Looking through the Camera’s Eye

On Monday evening, the iCreate documentary team met for our second weekly session at Cape Breton University. Michael McDonald began our evening with an introduction to various filming techniques, as he showed us the names and purposes of a multitude of camera angles. We learned how to frame moments of dialogue (it turns out that subtle, blurry shoulders are often pictured for a reason!) and discussed methods of establishing initial, contextual scenes. We talked about the aesthetics of composing a shot, and learned the importance of keeping a human subject well-lit (apparently, unlit eyes may appear “shark-like” and vacant through the mediation of a camera’s frame.) Every principle was demonstrated through useful examples. We even caught a glimpse of our noble mentor, Michael, in his other life as a psychotic forest ranger.

In many films and documentaries, camera angles and shots float by, unnoticed, and usually unannounced. Sometimes the more artistic shots call attention to themselves, but for the most part, cinematography doesn’t tend to demand urgent and sustained attention from the viewer. The judgement of the filmmaker can become concealed, as the camera assumes a subtle gaze of objectivity. Through Michael’s examples, however, I began to sense how camera shots are often guided by a very specific strategic impulse. With the camera as an eye, what do we choose to see? What do we leave out? And how do our choices effect the stories we hope to tell?

Later in the evening, Patricia blended together her writing and photography to create the following video, “What is Beauty?”

 

Patricia says,

I often think, what is beauty? To me, I like the grunge type of look. Maybe it’s my Cape Breton heart talking, but perfectly paved roads, perfectly trimmed hedges, and weedless grass just doesn’t sound beautiful to me. It sounds fake.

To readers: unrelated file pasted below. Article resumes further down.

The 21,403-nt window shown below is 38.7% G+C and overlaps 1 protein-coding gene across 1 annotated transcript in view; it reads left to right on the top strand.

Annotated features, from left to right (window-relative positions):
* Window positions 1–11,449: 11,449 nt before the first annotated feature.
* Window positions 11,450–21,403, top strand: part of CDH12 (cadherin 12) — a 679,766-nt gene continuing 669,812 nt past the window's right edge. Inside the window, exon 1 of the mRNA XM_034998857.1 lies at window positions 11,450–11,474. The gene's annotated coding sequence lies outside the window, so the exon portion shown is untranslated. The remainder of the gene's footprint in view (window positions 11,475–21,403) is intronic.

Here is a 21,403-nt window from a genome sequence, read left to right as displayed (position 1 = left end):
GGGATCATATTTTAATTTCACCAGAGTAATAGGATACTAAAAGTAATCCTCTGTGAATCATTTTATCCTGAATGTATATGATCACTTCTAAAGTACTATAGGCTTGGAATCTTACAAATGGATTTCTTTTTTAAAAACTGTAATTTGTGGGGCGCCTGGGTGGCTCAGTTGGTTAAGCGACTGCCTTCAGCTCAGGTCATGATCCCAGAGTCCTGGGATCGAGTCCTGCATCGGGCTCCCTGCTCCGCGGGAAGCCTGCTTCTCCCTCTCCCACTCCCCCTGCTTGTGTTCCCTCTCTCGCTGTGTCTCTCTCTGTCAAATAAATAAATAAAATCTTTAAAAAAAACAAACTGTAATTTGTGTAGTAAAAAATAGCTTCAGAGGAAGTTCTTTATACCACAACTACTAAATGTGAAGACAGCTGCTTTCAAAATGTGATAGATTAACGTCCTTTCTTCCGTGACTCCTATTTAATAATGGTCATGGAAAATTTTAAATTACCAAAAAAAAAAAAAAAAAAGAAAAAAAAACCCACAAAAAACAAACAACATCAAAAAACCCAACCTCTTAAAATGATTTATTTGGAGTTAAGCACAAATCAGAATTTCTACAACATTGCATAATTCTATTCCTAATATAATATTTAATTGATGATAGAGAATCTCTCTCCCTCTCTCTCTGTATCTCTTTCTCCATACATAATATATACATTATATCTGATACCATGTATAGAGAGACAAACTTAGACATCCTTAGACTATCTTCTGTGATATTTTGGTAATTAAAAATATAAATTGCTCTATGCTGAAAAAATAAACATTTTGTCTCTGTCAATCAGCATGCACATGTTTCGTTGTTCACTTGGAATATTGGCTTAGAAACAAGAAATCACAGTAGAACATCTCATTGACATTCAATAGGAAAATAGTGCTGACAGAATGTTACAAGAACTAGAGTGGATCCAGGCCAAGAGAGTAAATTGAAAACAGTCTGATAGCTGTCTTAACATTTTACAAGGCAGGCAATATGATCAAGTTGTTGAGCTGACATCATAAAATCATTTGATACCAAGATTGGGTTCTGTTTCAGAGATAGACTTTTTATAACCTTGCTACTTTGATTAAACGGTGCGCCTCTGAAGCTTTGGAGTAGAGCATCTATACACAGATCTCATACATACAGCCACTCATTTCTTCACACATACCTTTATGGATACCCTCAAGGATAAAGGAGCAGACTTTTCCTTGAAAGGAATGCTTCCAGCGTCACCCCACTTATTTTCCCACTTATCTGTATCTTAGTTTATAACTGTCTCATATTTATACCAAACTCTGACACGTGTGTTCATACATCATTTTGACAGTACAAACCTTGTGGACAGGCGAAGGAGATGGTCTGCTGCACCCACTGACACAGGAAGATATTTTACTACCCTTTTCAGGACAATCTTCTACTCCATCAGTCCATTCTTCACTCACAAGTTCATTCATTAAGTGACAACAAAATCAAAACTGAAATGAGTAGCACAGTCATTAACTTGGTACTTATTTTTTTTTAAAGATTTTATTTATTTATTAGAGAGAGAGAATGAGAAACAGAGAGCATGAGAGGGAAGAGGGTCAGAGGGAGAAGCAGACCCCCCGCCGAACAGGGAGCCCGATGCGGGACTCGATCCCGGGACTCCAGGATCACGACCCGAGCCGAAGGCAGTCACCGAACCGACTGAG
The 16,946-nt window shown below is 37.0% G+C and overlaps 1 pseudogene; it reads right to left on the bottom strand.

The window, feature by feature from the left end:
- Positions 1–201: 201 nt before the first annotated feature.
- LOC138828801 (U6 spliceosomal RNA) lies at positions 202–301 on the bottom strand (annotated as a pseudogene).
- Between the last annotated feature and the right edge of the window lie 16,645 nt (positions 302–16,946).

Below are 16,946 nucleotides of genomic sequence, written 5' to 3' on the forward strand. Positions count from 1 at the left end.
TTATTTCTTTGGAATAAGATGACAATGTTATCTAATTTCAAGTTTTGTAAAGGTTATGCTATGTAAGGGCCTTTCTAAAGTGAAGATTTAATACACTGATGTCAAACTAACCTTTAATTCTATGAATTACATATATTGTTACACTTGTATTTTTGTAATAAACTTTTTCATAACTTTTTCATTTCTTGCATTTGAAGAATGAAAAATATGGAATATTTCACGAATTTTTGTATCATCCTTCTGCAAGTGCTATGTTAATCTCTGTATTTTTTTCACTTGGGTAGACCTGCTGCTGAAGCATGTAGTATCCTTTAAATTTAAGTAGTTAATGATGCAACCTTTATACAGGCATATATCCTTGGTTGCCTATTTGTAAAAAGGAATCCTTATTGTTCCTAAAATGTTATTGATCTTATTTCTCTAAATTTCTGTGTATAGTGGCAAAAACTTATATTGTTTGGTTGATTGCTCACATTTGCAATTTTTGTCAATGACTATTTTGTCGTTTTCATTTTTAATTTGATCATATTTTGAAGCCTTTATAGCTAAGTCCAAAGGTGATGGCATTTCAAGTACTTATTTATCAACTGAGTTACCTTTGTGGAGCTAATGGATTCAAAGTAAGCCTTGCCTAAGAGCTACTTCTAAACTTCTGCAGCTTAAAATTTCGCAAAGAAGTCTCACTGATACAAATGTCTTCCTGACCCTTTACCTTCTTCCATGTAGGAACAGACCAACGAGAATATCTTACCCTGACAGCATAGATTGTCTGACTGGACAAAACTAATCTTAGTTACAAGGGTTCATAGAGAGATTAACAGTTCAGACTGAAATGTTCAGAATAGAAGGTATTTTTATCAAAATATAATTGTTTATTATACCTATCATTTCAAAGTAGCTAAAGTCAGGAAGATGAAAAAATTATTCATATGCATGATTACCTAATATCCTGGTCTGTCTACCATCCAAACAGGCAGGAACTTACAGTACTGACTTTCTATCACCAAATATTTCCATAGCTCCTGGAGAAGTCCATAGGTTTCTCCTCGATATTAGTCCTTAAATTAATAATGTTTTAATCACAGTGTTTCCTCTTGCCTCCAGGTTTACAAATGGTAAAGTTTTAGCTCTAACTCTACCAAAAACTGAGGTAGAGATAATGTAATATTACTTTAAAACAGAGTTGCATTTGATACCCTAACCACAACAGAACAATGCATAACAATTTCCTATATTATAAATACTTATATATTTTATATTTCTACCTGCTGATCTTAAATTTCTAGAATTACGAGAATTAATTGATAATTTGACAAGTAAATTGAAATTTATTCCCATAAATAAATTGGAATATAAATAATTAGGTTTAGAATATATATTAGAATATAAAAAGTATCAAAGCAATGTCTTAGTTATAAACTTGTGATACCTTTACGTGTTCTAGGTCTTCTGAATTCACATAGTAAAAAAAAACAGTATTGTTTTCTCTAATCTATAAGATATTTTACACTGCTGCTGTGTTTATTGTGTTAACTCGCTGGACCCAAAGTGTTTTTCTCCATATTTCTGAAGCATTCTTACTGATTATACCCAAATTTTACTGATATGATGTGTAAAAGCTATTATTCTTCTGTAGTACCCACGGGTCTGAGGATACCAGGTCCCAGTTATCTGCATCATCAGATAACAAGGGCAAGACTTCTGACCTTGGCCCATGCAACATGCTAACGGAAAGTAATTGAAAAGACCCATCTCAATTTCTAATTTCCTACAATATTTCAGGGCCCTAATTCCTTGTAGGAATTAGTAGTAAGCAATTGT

Realism is beauty to me. Cape Breton is definitely real. It has a past, and as much as some people think we should clean up, we don’t hide it. And I love that about Cape Breton.

As a newcomer to Sydney, I’ve been appreciating exactly this. I find it especially compelling to observe the way that industry and nature are often juxtaposed here in Sydney. When I visit Open Hearth park, I can examine steelworking machinery in an expansive, (almost) green space by the ocean. When I bike home from school, if I am very quiet, I might spot a deer running softly through the woods, or catch an earful of a chorus of spring peepers. And as I visited Dominion Beach last week, I felt awed by the masses of pack ice, and the beauty of the sunlit ocean- but the sight became more striking, still, with the presence of the mining stacks and the wind turbines, spinning, across the setting bay.

Pack ice at Dominion beach.
Pack ice at Dominion beach.

I do not wish to fully romanticize the industrial relics of Sydney. I’ve learned a little about the hardships endured by the miners and steelworkers here, and I can imagine that for many people, this machinery may stand as a painful reminder of what used to be. My perception is certainly that of the outsider, and my frame is not firmly rooted in the history of this place. But I still have a way of seeing, and I could use a camera to capture my view.

This brings me back to the questions of documentation. What do we choose to see, and what do we leave out? Who is guiding the narrative? Do our frames feel true to reality? And ultimately, what are the stories of Sydney that we hope to tell?

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